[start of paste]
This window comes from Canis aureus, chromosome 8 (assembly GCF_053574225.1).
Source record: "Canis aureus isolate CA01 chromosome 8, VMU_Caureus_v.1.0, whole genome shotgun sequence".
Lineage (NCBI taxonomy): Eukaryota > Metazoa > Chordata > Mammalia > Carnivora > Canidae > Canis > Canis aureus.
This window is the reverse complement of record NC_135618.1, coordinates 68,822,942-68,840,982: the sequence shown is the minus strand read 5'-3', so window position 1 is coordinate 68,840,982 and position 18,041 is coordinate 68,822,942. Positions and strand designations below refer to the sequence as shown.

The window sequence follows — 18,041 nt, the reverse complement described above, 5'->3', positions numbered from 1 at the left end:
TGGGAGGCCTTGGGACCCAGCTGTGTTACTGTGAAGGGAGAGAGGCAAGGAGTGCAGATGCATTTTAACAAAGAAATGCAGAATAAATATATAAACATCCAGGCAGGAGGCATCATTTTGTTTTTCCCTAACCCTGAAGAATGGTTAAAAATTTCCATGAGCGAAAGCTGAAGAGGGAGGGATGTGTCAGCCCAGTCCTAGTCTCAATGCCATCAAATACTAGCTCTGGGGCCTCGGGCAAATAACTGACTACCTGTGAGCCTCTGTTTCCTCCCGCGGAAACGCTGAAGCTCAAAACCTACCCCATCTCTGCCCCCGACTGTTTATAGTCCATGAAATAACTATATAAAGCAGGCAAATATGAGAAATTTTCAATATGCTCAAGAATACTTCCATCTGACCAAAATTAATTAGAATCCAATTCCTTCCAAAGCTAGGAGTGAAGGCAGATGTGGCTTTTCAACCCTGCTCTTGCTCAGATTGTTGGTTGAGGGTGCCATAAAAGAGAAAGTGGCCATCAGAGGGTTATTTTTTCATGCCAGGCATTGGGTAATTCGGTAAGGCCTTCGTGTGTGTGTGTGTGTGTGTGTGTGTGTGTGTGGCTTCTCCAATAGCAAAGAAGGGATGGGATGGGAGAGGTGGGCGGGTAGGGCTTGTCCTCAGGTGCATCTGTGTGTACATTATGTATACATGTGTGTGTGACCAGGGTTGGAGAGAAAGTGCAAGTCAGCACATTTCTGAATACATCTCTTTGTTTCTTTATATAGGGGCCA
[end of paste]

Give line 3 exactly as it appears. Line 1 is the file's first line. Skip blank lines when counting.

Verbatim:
Lineage (NCBI taxonomy): Eukaryota > Metazoa > Chordata > Mammalia > Carnivora > Canidae > Canis > Canis aureus.